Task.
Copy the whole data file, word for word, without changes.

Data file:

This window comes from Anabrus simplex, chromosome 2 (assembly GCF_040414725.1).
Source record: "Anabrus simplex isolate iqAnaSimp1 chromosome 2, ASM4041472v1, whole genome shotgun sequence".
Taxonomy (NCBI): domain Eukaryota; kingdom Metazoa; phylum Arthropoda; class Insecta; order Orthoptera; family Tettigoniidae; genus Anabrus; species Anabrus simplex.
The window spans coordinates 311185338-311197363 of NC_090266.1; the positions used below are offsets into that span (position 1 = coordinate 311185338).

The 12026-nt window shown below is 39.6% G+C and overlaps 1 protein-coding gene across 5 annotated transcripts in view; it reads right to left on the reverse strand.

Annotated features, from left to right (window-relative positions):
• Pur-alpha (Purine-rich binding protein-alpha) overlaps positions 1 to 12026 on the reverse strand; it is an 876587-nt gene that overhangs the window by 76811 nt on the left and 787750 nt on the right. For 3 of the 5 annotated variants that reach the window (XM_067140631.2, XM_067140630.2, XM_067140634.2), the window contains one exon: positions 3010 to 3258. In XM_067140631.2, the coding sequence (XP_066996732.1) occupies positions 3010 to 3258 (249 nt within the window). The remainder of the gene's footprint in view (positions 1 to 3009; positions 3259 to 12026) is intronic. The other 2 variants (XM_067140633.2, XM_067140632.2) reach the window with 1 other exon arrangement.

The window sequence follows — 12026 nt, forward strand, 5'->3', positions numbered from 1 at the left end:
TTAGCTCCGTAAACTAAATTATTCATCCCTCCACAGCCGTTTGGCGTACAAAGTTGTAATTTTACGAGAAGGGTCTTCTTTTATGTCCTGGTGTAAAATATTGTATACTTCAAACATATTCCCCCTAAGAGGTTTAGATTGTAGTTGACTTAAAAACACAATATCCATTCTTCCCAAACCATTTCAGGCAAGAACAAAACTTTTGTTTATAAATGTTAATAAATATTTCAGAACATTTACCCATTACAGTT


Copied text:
This window comes from Anabrus simplex, chromosome 2 (assembly GCF_040414725.1).
Source record: "Anabrus simplex isolate iqAnaSimp1 chromosome 2, ASM4041472v1, whole genome shotgun sequence".
Taxonomy (NCBI): domain Eukaryota; kingdom Metazoa; phylum Arthropoda; class Insecta; order Orthoptera; family Tettigoniidae; genus Anabrus; species Anabrus simplex.
The window spans coordinates 311185338-311197363 of NC_090266.1; the positions used below are offsets into that span (position 1 = coordinate 311185338).

The 12026-nt window shown below is 39.6% G+C and overlaps 1 protein-coding gene across 5 annotated transcripts in view; it reads right to left on the reverse strand.

Annotated features, from left to right (window-relative positions):
• Pur-alpha (Purine-rich binding protein-alpha) overlaps positions 1 to 12026 on the reverse strand; it is an 876587-nt gene that overhangs the window by 76811 nt on the left and 787750 nt on the right. For 3 of the 5 annotated variants that reach the window (XM_067140631.2, XM_067140630.2, XM_067140634.2), the window contains one exon: positions 3010 to 3258. In XM_067140631.2, the coding sequence (XP_066996732.1) occupies positions 3010 to 3258 (249 nt within the window). The remainder of the gene's footprint in view (positions 1 to 3009; positions 3259 to 12026) is intronic. The other 2 variants (XM_067140633.2, XM_067140632.2) reach the window with 1 other exon arrangement.

The window sequence follows — 12026 nt, forward strand, 5'->3', positions numbered from 1 at the left end:
TTAGCTCCGTAAACTAAATTATTCATCCCTCCACAGCCGTTTGGCGTACAAAGTTGTAATTTTACGAGAAGGGTCTTCTTTTATGTCCTGGTGTAAAATATTGTATACTTCAAACATATTCCCCCTAAGAGGTTTAGATTGTAGTTGACTTAAAAACACAATATCCATTCTTCCCAAACCATTTCAGGCAAGAACAAAACTTTTGTTTATAAATGTTAATAAATATTTCAGAACATTTACCCATTACAGTT